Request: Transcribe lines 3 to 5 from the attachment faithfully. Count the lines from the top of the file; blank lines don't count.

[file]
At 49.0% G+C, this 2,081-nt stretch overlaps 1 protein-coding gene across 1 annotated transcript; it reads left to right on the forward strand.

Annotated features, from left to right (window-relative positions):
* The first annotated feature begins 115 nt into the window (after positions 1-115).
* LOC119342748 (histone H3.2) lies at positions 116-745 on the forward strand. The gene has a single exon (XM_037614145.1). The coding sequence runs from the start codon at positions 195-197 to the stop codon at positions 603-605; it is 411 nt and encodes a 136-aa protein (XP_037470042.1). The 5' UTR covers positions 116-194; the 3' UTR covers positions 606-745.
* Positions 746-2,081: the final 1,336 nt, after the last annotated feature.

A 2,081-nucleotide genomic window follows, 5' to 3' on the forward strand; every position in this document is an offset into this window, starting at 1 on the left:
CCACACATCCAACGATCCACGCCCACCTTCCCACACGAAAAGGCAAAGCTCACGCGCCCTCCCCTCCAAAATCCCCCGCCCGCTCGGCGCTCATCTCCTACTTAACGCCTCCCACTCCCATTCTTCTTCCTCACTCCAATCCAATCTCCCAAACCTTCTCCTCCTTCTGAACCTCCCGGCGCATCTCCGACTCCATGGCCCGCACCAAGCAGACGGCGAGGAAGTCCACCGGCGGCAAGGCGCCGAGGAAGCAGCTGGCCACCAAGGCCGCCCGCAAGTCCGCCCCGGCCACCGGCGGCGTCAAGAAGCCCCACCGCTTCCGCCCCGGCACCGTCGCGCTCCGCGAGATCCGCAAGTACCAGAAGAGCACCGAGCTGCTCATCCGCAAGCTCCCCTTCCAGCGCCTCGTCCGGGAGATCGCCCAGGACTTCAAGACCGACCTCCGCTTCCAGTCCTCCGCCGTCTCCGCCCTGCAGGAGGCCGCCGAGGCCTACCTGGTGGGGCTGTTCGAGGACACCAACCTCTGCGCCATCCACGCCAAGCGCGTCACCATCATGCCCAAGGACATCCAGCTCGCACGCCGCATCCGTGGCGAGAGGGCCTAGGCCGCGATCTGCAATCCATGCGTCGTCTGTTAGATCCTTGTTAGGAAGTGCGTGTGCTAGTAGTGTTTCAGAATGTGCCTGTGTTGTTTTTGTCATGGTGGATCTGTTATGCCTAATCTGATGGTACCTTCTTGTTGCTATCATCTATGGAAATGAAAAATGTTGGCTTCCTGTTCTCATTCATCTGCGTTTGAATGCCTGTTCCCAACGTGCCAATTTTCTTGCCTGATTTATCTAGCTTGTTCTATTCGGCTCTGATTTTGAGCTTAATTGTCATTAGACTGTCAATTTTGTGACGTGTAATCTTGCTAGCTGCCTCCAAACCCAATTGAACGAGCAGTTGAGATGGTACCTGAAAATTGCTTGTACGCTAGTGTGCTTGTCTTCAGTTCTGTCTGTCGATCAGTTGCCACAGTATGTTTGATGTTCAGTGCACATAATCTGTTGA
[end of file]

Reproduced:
* The first annotated feature begins 115 nt into the window (after positions 1-115).
* LOC119342748 (histone H3.2) lies at positions 116-745 on the forward strand. The gene has a single exon (XM_037614145.1). The coding sequence runs from the start codon at positions 195-197 to the stop codon at positions 603-605; it is 411 nt and encodes a 136-aa protein (XP_037470042.1). The 5' UTR covers positions 116-194; the 3' UTR covers positions 606-745.
* Positions 746-2,081: the final 1,336 nt, after the last annotated feature.